Pure gold is 24 carats. It is very soft so, it cannot be used for making jewellery. Hence, it is alloyed with silver or copper to make it hard to make jewellery. A fineness of 100% is impossible to achieve as there will be some degree of impurity in commercially available gold. It indicates that there is no other metal mixed with the gold. As the cartage of gold reduces, it indicates the existence of other metals, typically copper and silver, mixed with gold. For example, 18-carat gold has 75% (18/24) of gold and 25% of other metals. If some copper is replaced with a silver (keeping the gold content constant), the alloy takes on a yellow-green hue or a rose colour, depending on the mixture of copper and silver.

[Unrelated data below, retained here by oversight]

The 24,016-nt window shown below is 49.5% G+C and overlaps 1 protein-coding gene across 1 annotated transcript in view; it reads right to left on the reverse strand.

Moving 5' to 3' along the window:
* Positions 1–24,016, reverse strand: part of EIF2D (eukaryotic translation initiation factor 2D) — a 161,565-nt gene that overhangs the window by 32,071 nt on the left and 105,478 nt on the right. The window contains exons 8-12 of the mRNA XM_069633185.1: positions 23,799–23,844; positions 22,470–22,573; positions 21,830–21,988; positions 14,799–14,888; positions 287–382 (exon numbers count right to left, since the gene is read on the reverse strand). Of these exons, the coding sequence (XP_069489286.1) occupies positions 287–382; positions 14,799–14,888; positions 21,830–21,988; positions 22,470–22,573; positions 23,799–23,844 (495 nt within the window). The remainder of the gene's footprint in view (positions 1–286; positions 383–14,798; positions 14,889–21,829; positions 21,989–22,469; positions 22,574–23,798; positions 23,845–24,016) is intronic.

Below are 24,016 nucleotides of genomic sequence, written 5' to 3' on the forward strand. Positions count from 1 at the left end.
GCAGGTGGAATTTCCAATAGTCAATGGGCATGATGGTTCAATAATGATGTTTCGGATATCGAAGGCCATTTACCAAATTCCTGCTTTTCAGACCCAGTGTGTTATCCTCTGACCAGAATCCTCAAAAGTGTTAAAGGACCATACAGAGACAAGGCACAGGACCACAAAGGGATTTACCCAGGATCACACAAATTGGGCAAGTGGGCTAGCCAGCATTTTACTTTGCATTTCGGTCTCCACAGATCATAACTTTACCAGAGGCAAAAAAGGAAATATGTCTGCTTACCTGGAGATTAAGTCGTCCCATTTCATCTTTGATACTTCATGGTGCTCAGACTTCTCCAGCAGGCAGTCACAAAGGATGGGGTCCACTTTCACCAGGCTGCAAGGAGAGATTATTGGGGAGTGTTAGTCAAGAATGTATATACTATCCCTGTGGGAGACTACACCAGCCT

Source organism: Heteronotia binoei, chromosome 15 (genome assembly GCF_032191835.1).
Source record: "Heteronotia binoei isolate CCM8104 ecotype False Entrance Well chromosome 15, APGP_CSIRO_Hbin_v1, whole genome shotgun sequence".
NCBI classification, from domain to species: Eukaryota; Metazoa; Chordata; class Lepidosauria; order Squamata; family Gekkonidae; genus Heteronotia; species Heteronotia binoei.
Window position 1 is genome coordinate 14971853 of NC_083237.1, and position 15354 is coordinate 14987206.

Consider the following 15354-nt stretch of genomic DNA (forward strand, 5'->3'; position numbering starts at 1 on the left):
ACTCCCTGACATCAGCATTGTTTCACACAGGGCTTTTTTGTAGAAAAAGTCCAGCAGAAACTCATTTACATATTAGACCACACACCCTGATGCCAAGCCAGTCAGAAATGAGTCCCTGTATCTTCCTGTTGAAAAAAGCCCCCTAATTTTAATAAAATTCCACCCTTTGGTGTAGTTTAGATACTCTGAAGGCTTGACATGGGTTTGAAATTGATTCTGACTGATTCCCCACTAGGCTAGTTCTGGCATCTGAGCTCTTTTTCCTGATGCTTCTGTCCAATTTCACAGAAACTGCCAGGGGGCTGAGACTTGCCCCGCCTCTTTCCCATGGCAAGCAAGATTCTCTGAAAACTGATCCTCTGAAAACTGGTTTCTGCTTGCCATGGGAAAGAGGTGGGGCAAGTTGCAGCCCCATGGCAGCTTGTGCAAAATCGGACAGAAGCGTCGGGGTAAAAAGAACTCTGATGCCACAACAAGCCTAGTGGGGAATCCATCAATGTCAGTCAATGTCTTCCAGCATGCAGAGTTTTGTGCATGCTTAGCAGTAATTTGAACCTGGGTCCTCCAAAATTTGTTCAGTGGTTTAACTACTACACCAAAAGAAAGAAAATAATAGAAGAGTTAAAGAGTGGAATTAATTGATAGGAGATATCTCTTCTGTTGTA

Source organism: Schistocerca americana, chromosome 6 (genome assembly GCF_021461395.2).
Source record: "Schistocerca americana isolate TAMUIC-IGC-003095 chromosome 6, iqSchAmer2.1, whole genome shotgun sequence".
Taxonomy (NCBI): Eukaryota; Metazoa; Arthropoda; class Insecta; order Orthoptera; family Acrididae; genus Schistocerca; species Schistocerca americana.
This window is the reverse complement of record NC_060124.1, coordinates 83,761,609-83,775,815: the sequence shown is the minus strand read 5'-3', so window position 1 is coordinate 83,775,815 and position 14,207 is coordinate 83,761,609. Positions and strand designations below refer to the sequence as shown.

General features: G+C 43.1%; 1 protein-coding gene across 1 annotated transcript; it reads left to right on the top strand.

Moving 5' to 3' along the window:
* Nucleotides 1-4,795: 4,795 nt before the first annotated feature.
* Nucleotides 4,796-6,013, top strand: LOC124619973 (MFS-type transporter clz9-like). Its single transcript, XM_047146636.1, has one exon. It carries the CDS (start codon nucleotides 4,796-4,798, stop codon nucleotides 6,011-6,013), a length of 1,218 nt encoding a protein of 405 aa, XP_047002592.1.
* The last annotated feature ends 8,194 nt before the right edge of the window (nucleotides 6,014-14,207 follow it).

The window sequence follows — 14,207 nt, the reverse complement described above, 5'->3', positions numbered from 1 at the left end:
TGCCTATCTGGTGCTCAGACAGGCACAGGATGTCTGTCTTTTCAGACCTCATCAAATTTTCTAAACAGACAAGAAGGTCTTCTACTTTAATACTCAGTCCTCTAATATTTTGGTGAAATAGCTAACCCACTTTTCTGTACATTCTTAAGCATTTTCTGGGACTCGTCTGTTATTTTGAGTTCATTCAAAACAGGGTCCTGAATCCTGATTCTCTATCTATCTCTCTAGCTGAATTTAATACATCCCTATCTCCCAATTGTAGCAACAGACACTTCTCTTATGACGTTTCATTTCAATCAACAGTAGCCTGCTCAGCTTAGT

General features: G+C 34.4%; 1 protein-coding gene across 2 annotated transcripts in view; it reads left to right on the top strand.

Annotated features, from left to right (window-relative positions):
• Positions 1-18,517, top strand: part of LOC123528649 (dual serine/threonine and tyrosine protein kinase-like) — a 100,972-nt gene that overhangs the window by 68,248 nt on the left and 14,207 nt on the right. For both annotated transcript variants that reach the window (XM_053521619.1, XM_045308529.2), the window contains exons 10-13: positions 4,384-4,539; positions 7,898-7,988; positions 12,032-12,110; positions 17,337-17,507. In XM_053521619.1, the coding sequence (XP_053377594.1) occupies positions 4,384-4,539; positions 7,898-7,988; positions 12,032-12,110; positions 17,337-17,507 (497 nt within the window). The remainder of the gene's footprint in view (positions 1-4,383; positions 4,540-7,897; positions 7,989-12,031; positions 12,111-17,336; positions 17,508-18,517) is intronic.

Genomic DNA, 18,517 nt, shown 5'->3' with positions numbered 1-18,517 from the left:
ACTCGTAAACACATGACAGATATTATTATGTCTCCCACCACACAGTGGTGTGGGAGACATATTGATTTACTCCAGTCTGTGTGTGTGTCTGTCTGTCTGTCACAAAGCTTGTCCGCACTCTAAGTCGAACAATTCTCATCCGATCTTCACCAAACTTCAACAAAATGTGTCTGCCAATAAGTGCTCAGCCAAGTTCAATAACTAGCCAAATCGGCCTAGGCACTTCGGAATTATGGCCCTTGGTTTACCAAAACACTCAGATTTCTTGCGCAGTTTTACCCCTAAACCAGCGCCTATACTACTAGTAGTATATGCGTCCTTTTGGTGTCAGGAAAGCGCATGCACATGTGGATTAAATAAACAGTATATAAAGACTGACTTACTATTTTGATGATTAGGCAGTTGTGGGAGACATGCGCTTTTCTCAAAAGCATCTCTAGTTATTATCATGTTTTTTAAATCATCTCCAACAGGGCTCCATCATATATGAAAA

Another way of denoting the purity of gold is by the fineness. Fineness represents the pure gold in the gold alloy in parts per thousand. A fineness of 99.5 or .995 indicates 995 parts of gold and five parts of another metal.